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Long known for its universities and state government, downtown Columbia has added an impressive list of restaurants, hangouts, shopping spots and Black history stops.

“There is a more robust public history in places that have evolved over the last two decades,” says Bobby Donaldson, a professor of history at the University of South Carolina and director of its Center for Civil Rights History and Research.

Since 2012, Donaldson has been leading an initiative called Columbia SC 63, which aims to shine a spotlight on Columbia’s impressive civil rights legacy. In addition to guided tours and a website, Columbia SC 63 has erected markers along Main Street that introduce visitors to that history.

Meanwhile, Experience Columbia SC is preparing to launch a new history trail that focuses on the Reconstruction Era in the city. The trail highlights eight historic sites, as well as notable people from the era. Officials say the trail will launch toward the end of April.

To see Columbia at it’s best, we suggest a Saturday trip, starting with the fun and impressive Soda City Market.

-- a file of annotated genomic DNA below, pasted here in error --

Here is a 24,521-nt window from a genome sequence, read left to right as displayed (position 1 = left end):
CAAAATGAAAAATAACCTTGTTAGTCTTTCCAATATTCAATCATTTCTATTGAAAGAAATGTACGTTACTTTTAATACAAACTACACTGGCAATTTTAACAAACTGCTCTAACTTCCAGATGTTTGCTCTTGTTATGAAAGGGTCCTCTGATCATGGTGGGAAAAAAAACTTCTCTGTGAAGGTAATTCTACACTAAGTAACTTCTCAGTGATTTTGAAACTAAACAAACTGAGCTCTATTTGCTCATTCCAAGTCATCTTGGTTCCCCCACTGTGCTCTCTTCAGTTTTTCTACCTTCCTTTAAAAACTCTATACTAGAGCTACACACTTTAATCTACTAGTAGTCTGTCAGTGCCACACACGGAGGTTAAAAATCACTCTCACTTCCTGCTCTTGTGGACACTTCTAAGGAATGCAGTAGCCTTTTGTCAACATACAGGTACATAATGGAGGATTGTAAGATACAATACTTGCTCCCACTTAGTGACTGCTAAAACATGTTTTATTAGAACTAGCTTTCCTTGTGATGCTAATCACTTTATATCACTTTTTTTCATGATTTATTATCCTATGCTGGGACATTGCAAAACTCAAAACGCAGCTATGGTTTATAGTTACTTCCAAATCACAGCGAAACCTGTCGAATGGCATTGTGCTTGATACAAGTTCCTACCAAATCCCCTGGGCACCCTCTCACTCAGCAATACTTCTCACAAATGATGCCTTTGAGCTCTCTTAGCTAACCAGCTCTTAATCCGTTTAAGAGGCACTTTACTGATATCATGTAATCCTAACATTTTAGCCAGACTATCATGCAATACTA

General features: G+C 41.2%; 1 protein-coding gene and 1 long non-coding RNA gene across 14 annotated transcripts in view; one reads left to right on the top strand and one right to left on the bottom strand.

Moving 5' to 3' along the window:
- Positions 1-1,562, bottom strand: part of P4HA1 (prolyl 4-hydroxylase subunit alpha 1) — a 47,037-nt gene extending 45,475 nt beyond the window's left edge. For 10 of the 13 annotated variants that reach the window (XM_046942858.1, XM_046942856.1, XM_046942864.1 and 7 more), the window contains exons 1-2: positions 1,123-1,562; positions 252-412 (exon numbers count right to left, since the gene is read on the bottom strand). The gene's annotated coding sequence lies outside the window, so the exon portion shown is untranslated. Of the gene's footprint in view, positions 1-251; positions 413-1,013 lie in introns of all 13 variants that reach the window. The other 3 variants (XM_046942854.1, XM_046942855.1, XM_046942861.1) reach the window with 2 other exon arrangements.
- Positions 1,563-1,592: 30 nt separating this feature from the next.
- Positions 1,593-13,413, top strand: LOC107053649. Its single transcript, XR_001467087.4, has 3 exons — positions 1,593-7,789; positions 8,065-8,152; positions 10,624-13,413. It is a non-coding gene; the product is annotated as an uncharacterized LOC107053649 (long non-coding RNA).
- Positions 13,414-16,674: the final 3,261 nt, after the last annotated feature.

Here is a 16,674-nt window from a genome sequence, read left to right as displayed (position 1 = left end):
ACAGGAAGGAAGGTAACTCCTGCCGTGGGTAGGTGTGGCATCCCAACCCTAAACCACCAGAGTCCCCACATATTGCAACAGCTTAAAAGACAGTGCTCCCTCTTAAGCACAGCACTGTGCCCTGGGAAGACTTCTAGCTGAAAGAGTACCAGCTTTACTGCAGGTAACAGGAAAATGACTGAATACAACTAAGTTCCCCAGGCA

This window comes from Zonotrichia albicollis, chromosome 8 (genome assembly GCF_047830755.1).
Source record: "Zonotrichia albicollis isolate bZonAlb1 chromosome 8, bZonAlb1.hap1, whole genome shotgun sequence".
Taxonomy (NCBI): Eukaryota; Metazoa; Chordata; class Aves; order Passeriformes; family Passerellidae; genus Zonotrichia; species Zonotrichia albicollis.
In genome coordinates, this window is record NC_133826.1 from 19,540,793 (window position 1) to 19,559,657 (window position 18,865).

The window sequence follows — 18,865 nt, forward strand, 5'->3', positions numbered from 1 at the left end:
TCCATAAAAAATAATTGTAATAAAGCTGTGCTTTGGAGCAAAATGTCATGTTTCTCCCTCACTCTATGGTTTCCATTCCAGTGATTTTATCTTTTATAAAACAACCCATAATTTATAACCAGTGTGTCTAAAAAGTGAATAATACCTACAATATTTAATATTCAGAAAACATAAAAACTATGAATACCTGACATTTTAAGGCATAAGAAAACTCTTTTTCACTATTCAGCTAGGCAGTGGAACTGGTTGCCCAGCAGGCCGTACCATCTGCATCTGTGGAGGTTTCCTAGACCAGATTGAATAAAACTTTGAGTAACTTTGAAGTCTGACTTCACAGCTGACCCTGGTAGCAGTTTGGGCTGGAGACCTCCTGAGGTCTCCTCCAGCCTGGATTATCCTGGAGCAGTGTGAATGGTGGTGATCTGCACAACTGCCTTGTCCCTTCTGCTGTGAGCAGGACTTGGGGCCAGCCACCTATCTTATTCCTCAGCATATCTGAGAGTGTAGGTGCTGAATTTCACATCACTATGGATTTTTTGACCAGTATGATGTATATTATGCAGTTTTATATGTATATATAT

Fun Fact: Columbia has been nicknamed the “Soda City” because of an old abbreviation of Columbia to “Cola.”

Soda City Market

Soda City Market is a gawker’s delight. Held each Saturday from 9 a.m. to 1 p.m. along Main Street, the market offers a dizzying array of food, local crafts, produce and so much more. The market averages about 150 vendors each week, so get there early and leave yourself plenty of time to stroll, eat, shop and people watch. This truly is a signature event.

Black History

An illustration of the South Carolina Legislature included in the Illustrated London News, January 6, 1877. Credit: Historic Columbia collection, 2012.7.1.

Did you know that South Carolina had a majority-Black legislature during the Reconstruction era? That’s just one of the facts you can learn at The Museum of the Reconstruction Era. Housed in the Woodrow Wilson Family Home, the museum is one of several historic sites managed by Historic Columbia.

In the last 15 years, Historic Columbia has sought to paint a more historically accurate picture of the city and its complex racial history, including a more thorough representation of the enslaved people who lived there and their descendants who fought for civil rights and basic dignity.